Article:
The apostolic mission of the Church continues to be the conversion of the world. Therefore, they cannot all be content to remain hidden in whatever corner of the earth they presently occupy, showing no concern for all the rest of us. How would one account for their universal refusal or inability to continue the Church’s mission to preach the Gospel to all creation and baptize the nations in the name of the Father and Son and Holy Ghost? For if only any one or more of them did, we the Faithful could find them. Indeed, it is they who should be seeking us out, not the other way around, for the Lord is ever anxious to gather His sheep. While one could posit that some few might be stranded on desert islands or trapped in gulags or solitary confinement, how is it that not one has been released over all these many years, as the angel freed Peter and company from prison (Acts 5:17-25)? Does God no longer watch over His own Church?

    4)  Traditional clergy retain hierarchical claim:  This category, my own position, is that the obviously traditional Catholic priests and bishops simply are the Roman Catholic hierarchy as it exists today, despite their not having been personally appointed by a pope. I realize that this position raises a couple questions as to the exact canonical mechanism of their authority in the Church and how they are meant to function together today. But, unlike the other three alternatives, the problems raised by this alternative are only disciplinary, not doctrinal. Let’s look at what this alternative solves:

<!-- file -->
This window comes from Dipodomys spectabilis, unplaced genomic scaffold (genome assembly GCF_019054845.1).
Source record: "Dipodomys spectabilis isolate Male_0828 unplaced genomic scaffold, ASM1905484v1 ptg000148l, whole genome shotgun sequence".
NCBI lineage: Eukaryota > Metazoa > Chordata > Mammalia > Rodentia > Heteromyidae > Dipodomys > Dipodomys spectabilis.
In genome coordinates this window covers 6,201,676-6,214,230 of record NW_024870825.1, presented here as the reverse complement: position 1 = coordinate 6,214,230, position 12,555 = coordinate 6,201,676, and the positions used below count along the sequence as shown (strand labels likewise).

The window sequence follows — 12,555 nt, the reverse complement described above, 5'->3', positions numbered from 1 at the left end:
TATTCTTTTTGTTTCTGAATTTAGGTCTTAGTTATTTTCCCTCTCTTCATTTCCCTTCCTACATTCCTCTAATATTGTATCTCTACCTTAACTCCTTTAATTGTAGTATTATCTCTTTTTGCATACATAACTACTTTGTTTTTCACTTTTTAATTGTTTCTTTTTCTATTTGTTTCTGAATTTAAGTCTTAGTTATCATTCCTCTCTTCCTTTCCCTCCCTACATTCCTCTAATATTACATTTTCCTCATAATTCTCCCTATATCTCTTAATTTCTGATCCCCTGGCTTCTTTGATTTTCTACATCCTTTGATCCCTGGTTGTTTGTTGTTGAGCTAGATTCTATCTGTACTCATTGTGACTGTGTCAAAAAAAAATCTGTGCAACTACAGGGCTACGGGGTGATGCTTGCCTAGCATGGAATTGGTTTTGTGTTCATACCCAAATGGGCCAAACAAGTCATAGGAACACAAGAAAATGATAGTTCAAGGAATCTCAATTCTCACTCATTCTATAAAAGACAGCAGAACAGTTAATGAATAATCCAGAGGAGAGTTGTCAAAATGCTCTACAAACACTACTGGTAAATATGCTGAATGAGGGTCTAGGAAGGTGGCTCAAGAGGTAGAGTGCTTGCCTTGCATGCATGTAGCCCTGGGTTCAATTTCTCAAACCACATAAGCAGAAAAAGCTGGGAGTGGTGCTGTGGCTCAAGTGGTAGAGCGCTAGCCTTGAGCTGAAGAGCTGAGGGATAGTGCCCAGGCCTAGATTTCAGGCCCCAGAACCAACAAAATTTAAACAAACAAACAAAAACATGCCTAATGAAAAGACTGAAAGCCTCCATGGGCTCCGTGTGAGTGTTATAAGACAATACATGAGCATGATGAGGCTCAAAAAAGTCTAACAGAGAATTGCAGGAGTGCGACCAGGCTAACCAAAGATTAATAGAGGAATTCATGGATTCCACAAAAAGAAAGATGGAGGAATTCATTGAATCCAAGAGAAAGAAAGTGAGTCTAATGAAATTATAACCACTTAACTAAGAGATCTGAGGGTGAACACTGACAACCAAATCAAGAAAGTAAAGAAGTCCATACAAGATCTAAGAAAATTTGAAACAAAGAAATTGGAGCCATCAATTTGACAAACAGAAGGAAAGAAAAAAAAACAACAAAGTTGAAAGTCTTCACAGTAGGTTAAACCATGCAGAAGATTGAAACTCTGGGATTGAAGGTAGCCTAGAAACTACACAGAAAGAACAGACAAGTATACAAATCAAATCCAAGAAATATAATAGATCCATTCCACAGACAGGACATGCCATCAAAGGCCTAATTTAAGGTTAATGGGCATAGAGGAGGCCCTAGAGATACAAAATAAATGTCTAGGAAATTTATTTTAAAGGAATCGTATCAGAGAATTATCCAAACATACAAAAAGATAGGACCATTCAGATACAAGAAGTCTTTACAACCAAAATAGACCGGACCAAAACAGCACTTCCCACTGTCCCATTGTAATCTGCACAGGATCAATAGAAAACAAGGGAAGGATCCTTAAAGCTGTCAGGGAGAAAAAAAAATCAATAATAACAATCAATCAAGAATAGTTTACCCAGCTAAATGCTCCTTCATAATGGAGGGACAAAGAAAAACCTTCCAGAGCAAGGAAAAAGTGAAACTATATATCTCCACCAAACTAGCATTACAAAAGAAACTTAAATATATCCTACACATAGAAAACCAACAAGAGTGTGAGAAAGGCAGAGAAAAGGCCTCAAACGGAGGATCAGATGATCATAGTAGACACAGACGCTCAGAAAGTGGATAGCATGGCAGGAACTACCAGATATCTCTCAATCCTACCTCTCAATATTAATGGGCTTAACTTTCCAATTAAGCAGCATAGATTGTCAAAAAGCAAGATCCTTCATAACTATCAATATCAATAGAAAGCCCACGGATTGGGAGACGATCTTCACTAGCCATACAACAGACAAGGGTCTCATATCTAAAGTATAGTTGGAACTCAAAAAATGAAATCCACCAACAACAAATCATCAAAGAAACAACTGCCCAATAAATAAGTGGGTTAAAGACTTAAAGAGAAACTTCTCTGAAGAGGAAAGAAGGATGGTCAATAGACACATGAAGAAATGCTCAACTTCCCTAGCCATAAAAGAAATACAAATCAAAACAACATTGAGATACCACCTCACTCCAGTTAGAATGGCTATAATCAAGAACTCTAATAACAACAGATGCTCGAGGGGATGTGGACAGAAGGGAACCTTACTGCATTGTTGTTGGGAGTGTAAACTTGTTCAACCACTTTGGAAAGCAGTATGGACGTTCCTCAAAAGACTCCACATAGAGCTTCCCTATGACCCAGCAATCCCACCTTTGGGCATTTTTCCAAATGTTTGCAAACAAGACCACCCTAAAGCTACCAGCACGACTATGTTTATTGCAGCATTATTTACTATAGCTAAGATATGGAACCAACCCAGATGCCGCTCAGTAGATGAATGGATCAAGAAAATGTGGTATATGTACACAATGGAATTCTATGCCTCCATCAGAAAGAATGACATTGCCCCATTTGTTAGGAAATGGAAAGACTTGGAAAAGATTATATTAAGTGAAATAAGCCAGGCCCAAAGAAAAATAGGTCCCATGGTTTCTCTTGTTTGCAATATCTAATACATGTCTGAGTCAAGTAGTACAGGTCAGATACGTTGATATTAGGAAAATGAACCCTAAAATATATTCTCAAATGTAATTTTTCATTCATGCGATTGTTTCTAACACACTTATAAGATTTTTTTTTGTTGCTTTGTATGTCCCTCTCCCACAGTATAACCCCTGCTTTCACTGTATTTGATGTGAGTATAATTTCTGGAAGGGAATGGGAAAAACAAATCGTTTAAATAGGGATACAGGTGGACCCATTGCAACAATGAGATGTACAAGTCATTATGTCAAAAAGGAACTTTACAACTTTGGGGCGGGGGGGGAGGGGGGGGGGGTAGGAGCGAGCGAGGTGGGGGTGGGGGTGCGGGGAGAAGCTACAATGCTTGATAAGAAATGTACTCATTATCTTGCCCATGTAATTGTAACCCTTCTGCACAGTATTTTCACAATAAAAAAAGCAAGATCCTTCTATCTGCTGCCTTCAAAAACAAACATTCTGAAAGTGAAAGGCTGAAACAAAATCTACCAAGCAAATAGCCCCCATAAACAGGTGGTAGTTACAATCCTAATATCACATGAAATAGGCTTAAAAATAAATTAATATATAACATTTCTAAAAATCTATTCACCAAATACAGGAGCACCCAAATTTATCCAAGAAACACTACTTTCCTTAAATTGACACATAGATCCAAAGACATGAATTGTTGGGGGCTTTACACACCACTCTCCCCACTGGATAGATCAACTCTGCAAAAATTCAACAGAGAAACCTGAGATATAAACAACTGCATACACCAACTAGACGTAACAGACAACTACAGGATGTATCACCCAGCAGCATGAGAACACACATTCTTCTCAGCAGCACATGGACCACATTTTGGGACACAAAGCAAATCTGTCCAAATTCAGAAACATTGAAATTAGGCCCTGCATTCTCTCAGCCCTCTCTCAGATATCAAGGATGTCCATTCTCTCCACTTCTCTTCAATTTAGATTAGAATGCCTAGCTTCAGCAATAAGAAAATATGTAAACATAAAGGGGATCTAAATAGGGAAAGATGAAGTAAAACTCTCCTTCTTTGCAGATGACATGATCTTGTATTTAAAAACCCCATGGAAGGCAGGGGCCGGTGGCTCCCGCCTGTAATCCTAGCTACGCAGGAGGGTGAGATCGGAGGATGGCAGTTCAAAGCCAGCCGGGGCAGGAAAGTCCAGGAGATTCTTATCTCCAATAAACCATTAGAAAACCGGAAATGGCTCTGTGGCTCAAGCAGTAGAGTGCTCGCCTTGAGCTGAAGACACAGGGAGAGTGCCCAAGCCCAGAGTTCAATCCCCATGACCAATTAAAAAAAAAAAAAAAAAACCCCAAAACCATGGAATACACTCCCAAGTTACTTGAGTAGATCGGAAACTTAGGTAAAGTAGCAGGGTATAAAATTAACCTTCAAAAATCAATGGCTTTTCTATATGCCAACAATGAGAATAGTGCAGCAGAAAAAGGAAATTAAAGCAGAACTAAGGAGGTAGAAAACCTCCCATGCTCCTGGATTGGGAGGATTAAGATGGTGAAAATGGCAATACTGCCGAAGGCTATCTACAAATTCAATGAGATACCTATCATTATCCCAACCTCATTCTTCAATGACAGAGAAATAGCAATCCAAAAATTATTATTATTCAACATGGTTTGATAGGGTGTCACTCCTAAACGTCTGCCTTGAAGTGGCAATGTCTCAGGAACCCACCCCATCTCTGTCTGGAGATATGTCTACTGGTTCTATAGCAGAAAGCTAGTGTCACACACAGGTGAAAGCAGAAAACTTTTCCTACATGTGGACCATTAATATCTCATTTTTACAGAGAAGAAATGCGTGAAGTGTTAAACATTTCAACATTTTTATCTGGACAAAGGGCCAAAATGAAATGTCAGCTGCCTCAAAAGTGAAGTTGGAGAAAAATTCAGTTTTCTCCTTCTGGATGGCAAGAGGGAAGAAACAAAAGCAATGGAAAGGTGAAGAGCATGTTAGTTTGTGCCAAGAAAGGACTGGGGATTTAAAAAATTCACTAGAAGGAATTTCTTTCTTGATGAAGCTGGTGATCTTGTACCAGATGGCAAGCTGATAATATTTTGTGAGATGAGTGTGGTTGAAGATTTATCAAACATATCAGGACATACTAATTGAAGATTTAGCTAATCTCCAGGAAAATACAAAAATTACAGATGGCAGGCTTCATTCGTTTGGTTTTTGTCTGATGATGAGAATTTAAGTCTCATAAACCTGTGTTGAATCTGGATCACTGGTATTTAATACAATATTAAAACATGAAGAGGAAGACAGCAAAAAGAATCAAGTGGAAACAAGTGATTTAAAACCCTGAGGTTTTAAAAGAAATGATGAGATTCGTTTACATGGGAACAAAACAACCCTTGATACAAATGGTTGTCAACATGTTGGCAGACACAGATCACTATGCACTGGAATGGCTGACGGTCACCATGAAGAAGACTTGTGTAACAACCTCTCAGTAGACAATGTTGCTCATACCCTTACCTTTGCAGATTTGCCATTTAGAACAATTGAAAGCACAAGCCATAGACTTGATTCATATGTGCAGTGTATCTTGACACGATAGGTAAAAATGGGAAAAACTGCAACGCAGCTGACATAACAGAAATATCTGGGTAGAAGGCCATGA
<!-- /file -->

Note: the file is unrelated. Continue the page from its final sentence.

We who recognize our traditional clergy as the hierarchy alone have an institutional and historic and unchanging Church that we can point to. That Church, our Church, has continuously existed, from ancient times until now, unchanging in any of Her doctrines or liturgies. Our Church has, and has always had, identifiable ministers who can be contacted for membership and for all the sacraments, teaching, and guidance the Church has ever offered. The clergy so identified have never taught heresy but have always and consistently opposed the radical errors of the Novus Ordo religion. In this alternative, the Church fully evidences Her retention of Her Divinely appointed prerogatives and apostolic mission.

        It is much easier to explain how, in the midst of a lengthy papal vacancy, the episcopal succession can proceed officially without direct papal appointments, than it is to explain how the Church could contradict Herself, teach error, or disappear. This alternative is a big reprieve for those who have long agonized over the evident fall of the Vatican organization, thinking it to be the Church. It is the perfect antidote to those who charge that sedevacantism is merely some inexplicable negative finding that seems to deny the practical existence of the Church.